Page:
When news hit last month that the Chattanooga Lookouts were being sold to a Georgia businessman, a lot of fans could finally exhale.

Knowing the team was for sale, and could potentially leave the city, had been a source of anxiety in the Kennedy family. What else besides Lookouts games could we do on Saturday nights in the summer with two fidgety little boys?

It was a relief to hear that the reported new Lookouts owner, John Hughes, of Warner Robbins, Ga., intends to keep the Dodgers' AA Southern League affiliate in Chattanooga. Current owner Frank Burke has lovingly improved the AT&T Field experience every year. His energy for the club has been a gift to the city -- a legacy we hope Hughes continues.

For my two sons, ages 7 and 12, Lookouts games at AT&T Field have been as much a part of their Chattanooga childhoods as winter trips to the Tennessee Aquarium and matinees at the Majestic theater.

A picture of the boys at a Lookouts game is the wallpaper on my Facebook page. I can remember when my older son hit 40, 50 and 60 mph on AT&T Field's pitching cage radar gun. The last milestone, 60 mph, cost me 50 bucks, a silly promise I had made when he was 6 years old, never imagining he would remember the pledge half a decade later. He did.

We've laughed together at ballpark clown Myron Noddleman -- a mash-up of Jerry Lewis and Michael Jackson. Although they've seen it a dozen times, the boys still cackle when the Zooperstars' balloon creature "Clamy Sosa" "eats" a batboy whole, then spits out his pants.

We still giggle about the time a foul tip torpedoed a cup filled with blueberry Slushy, spraying it five rows deep into the box seats. Talk about purple rain.

With a new owner coming aboard, it seems as good a time as any to drop a few items in the old suggestion box. Here are a few hits and misses we have observed at AT&T Field over the years.

• Hit: Soft-serve ice cream. There's nothing better on a hot July night than a mountain of ice cream piled high in a plastic cup. We recommend the "swirl" -- half chocolate, half vanilla.

• Miss: Soggy hot dogs. Hot dogs at AT&T Field are served in a plastic sleeve that traps steam from the hot meat and, consequently, causes the bun to shrivel. This makes it harder to apply mustard and ketchup, never mind those wonderful fresh onions available on the condiments table. We'd trade a few minutes more in the concession line for dropping the dogs into a fresh bun on the fly.

• Hit: Dizzy bat race. There's something irresistible about kids (or adults) placing their foreheads on a bat handle, spinning 10 times, then trying to run 10 yards to win a prize. They always come up flailing like they've just chugged a pint of moonshine. Half the contestants crash and burn before they make it to the finish line.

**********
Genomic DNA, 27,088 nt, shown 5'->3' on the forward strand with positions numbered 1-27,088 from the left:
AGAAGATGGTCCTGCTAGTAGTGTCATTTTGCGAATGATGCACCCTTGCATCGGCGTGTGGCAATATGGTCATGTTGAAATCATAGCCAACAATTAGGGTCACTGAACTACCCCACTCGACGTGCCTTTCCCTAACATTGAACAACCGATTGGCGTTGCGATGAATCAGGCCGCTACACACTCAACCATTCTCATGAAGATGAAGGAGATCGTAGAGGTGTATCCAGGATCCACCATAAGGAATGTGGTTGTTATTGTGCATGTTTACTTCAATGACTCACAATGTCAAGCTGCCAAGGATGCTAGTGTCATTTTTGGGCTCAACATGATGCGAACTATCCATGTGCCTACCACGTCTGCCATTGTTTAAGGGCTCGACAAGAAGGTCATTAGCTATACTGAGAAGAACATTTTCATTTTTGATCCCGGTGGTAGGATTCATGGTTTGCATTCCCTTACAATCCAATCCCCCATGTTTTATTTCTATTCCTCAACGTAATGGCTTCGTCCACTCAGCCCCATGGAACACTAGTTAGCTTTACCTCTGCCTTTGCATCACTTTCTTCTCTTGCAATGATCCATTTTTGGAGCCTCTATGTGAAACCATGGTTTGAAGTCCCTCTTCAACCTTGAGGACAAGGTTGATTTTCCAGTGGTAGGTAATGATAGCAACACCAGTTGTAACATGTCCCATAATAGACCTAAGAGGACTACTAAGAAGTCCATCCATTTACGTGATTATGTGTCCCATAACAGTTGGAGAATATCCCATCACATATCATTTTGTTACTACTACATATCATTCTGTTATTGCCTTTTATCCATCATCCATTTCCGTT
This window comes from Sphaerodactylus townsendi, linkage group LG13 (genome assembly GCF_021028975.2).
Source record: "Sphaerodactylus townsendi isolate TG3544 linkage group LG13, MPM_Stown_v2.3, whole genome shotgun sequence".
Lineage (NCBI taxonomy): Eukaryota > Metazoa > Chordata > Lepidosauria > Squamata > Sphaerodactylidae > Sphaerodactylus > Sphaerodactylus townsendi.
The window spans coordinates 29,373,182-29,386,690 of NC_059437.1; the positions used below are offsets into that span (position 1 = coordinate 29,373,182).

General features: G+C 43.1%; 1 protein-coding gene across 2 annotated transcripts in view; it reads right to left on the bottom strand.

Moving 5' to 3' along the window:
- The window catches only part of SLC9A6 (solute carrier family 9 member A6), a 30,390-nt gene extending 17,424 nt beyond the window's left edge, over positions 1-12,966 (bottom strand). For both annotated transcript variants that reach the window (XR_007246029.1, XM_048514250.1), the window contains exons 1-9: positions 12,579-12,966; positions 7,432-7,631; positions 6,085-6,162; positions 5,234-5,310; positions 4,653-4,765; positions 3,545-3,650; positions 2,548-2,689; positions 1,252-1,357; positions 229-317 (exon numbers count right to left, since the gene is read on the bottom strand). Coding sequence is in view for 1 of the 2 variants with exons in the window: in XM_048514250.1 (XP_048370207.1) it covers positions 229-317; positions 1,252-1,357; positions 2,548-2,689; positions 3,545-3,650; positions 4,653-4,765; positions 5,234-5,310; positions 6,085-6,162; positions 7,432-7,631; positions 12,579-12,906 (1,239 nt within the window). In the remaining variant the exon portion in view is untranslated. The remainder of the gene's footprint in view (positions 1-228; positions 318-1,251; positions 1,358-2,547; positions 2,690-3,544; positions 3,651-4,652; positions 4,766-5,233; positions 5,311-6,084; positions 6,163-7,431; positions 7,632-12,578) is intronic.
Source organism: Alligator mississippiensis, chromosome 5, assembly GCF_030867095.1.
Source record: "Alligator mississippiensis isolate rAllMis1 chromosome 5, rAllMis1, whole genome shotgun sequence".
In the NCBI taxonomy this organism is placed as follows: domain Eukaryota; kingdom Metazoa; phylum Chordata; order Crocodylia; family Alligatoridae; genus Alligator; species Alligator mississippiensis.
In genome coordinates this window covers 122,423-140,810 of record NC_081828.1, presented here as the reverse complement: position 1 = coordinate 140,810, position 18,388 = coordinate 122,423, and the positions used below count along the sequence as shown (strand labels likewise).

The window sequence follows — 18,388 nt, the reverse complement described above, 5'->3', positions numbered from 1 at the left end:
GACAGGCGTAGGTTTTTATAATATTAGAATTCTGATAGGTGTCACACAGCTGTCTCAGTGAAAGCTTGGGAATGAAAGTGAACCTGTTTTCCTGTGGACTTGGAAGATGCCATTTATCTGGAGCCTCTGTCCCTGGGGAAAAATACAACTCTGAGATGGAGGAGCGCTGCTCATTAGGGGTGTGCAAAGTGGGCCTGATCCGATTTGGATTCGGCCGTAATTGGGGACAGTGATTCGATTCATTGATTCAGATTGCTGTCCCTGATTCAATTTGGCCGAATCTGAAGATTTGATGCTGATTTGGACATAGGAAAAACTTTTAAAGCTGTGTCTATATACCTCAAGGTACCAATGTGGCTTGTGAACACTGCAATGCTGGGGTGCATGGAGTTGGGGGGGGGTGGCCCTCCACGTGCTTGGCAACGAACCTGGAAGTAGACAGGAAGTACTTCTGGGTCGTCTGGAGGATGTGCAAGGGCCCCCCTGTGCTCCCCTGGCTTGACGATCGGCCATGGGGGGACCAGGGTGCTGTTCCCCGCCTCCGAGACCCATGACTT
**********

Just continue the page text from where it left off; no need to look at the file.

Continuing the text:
• Miss: Circle-the-bases race. This game predates AT&T Field and involves a child running the bases while being "chased" by Louie the Lookout, the team mascot. Louie pretends to lose and the crowd cheers. Over the years, they seem to cheer less and less, though, as the novelty wears thin. Train Chihuahuas to race around the bases and you'd have something.

• Hit: Pitching cage. The aforementioned radar-gun attraction down the right-field line is the most fun a Little Leaguer can have for $1. I'd pay a dollar just to watch 40-year-old daddies, who haven't thrown a real fastball in 25 years, rock and fire. The real fire, they'll discover, will arrive in their rotator cuff muscles the next morning.

• Miss: Tennis ball toss. At the end of the game, fans attempt to throw tennis balls from the stands into a plastic container near the pitcher's mound -- for cash. My complaint on this concerns the poor vendors who must walk around "selling" used tennis balls throughout the game: Half the fans don't know what they're doing -- and so it appears like some sort of cruel fraternity ritual.

• Hit: Early starts. Games that start at 6:15 p.m., an hour earlier than the normal 7:15 p.m. first pitch, are the best. For those of us with small children, the earlier start time actually makes seeing a full nine-inning game a possibility.

• Miss: Businessman Special. These Wednesday afternoon games are misnomers. Perhaps there was a time -- maybe in the 1960s? -- when business folks took off on weekday afternoons to see minor league baseball games. Today, post-Great Recession, not so much. This is just needs a marketing tweak. Rebrand it "Early Bird Special" for seniors and you've got a winner.

• Hit: Used Car Night. There's nothing better than sitting on the edge of your seat between innings wondering if you're about to win a lime green 1995 Hyundai Elantra with a broken odometer. Good times.

• Miss: Bat Night actually sounds much better than it is. For reasons that won't surprise parents, they don't hand out the bats until the kids are leaving the stadium. For you non-parents, imagine 1,000 youngsters wielding bats inside the stadium while hopped up on Coke. Stick to Cap Night.

Contact Mark Kennedy at or 423-757-6645. Follow him on Twitter @TFPCOLUMNIST. Subscribe to his Facebook updates at